It was a warm summer day in Dutch Harbor, Alaska. Grigs was out in the field by the old jetty, sitting in his favorite chair. He was meditating but not really–in a zen-like state he was soaking in the season for its worth, savoring the short summer for while it would last. Grigs leaned back into his chair, and he pulled out a cigarette of his own favorite brand–the last cig in the pack. “The last cigarette, my legs begin stretching before even my lungs,” Grigs thought as he tossed the fag into his mouth which was lit by a match struck on his stubble.
Grigs had not sucked but even two puffs when he was interrupted by a violent vibration from beneath his chair. It was his cell phone. His DynaTac 8000X. Grigs had spent nearly 5,000 dollars to purchase his DynaTac 8000X–the first model of cellphone ever to be offered commercially. Grigs had owned a DynaTac 8000X because Grigs had needed it; in Grigs’ line of work there was no getting around this, the technology had given his competition far too enticing an advantage for him to continue on without one. Grigs was an old dog in a young dog’s game; he had needed to catch up and so this he did. Grigs sighed, “Damn vibrator from Hell,” he muttered, under his breath as he lifted the enormous telephone from off the ground, and struggled with its operation. “Goddamnit,” Grigs muttered, “Yeah, it’s Griggs, what do you need,” Grigs said into the DynaTac 8000x.
“Hey, old man,” said the voice from the other end.
Grigs had almost dropped his Dynatac 8000X, “No—No, It can’t be—you’re—you’re dead,” Griggs said, speaking in short, sputtering fragments. But Grigs was wrong, this man was most certainly not dead, far from it was this man dead; this man was alive and was living well. This man’s name was Martin. Martin Spanner.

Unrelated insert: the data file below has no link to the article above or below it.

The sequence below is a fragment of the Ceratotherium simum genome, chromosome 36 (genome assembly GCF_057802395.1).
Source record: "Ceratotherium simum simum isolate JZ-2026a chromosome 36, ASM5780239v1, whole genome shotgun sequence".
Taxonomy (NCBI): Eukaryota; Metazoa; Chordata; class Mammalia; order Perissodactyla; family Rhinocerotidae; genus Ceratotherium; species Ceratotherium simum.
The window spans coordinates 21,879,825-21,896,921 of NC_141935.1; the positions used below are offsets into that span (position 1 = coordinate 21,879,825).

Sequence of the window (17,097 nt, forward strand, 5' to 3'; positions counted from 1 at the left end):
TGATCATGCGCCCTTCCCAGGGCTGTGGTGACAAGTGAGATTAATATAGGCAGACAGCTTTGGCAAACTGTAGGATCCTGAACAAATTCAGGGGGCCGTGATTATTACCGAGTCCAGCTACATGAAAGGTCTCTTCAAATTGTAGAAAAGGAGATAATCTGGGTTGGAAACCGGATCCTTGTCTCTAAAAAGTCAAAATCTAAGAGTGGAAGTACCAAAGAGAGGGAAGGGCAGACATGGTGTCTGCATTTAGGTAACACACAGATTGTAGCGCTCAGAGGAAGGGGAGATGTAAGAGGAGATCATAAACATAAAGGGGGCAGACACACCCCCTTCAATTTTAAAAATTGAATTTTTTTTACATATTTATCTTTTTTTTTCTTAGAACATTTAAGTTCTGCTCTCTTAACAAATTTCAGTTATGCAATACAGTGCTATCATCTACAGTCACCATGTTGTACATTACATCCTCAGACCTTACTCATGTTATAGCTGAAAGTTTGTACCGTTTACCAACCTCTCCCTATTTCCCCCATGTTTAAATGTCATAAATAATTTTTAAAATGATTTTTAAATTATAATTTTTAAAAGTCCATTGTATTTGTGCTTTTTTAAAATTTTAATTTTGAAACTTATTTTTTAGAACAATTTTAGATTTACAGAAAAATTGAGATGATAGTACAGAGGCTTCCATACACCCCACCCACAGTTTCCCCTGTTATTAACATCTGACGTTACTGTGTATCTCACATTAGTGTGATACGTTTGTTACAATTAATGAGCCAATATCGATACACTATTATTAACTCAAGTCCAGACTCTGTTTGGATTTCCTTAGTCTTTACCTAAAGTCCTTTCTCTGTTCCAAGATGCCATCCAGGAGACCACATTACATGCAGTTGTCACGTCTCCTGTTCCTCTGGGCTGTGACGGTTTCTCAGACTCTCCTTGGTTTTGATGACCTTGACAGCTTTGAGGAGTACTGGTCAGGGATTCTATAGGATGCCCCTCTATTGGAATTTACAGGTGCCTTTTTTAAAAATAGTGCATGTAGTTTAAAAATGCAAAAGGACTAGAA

“Shut up, old man, you couldn’t kill me not even on my worst day,” Martin Spanner said to Grigs. Grigs grumbled, “Grrrr,” and was clenching his teeth. Martin Spanner laughed, “Listen up you old baboon—I got an interception of your little delivery—the one you had sent to Sand Point.”
Grigs froze. “What—what uh, what are you talking about,” Grigs said, asking, and with the skill of a poor actor at that.
“Don’t play dumb with me, Grigs. I know all about your little treasure,” Martin Spanner said, with an evil laugh. To this Grigs erupted, “You listen to me you tiny little twat, I will fucking destroy you if you go anywhere near Sand Point,” Grigs barked, “You hear me, Spanner—do you hear me,” Grigs yelled demanding.
Martin Spanner laughed, “Oh, I hear you—it’s kind of hard, though, on the highway, on my DynaTac, on my motorcycle, but yeah, I hear you,” he said, then added, “Oh and by the way, I’m heading over to your treasure right now, actually—I’m gonna take it Grigs—Yeah, I am, and if you do happen to cross my path before I get there, I will shoot you dead on the spot,” Martin Spanner said, and hanged up his DynaTac 800x.
Grigs’ DynaTac 8000 dropped from his hands. It had hit the ground and broke apart a rock into several pieces of rubble. Grigs was breathing extraordinarily heavy. He had felt a pain in his chest and so he threw his hand for his heart. He fell down to his knees. He threw his head up at the sky. He closed his eyes. He opened his mouth full wide, “FUCK,” he’d shouted, with all of his might. The ground nearly shook. Animals had turned their heads. Birds, skedaddled from the trees.
If Grigs was to save his treasure he’d needed to act, and he’d needed to act fast, and so this he did. Grigs was without a car but so, in the spirit of ingenuity he’d constructed a raft and hit to the waterways. Grigs had figured, that he could risk with the dangers of the level five rapids of the Yookinoova River’s white water stretches and that, should he do so he’d have a fair chance at winnig the race against Martin Spanner despite the speed advantage of his motorcycle.